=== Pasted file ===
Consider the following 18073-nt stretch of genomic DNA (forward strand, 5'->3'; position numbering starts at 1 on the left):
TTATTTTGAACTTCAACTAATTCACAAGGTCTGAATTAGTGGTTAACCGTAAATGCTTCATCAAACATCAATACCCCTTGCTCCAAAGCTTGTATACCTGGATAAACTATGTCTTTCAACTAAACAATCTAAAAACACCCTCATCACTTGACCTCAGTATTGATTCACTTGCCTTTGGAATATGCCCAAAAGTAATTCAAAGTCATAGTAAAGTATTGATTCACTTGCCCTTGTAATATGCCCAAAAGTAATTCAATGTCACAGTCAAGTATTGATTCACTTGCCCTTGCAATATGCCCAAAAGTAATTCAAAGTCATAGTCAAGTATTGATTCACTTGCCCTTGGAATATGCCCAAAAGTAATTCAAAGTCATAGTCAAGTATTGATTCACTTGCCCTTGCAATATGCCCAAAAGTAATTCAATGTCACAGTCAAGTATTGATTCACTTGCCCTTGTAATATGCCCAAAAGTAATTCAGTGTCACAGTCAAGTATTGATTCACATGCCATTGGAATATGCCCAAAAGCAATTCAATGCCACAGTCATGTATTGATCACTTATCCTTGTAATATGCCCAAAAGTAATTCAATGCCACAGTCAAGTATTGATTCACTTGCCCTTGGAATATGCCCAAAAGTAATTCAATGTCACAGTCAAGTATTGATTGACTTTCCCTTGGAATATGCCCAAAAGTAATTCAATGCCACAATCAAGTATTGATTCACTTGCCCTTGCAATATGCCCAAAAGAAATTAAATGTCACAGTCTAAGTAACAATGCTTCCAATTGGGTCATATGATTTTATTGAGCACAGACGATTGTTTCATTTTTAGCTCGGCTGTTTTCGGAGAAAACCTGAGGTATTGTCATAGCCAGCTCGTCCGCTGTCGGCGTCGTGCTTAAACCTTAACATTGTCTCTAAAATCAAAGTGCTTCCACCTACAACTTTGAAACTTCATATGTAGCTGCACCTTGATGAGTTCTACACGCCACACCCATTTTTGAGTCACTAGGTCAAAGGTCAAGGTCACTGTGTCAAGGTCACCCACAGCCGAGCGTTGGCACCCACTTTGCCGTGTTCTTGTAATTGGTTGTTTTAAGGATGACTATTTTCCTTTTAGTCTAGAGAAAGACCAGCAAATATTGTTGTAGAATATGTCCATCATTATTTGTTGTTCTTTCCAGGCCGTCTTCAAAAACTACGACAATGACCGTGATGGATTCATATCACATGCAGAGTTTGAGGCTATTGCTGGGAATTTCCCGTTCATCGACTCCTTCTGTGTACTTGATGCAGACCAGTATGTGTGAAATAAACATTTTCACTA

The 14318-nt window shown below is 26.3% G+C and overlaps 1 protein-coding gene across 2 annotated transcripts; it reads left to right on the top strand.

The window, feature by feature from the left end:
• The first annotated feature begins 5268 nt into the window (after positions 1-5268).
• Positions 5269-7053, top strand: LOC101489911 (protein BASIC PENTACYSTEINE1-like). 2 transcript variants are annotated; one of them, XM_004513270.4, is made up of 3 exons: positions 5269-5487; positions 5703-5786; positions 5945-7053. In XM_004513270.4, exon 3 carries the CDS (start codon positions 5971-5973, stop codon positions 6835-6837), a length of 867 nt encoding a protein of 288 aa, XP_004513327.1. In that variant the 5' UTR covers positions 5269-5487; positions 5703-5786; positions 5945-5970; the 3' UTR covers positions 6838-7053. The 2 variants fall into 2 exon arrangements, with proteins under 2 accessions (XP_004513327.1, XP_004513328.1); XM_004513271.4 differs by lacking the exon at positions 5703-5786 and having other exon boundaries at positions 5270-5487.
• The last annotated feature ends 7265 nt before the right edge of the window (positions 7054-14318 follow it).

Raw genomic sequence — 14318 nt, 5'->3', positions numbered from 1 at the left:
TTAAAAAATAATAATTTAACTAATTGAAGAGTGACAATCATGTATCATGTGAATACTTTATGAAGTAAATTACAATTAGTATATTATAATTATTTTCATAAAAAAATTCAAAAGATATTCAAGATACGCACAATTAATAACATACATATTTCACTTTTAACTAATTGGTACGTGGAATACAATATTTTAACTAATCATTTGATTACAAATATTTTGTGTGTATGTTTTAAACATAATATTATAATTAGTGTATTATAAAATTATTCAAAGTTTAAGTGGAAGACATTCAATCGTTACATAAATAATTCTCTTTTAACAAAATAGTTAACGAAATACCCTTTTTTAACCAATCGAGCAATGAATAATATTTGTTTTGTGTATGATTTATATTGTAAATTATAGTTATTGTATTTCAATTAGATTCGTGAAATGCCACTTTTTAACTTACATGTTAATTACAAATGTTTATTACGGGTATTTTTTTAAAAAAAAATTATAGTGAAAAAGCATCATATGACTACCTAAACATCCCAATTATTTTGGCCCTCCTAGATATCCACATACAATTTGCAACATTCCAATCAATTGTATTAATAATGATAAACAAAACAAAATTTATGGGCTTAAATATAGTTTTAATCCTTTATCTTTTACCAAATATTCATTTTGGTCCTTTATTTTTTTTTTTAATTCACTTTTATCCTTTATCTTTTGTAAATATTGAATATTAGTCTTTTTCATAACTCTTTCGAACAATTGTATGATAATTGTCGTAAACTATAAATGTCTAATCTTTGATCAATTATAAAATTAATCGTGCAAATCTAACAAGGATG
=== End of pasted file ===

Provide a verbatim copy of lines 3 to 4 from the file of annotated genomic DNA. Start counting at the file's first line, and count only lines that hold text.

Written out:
The 14318-nt window shown below is 26.3% G+C and overlaps 1 protein-coding gene across 2 annotated transcripts; it reads left to right on the top strand.

The window, feature by feature from the left end: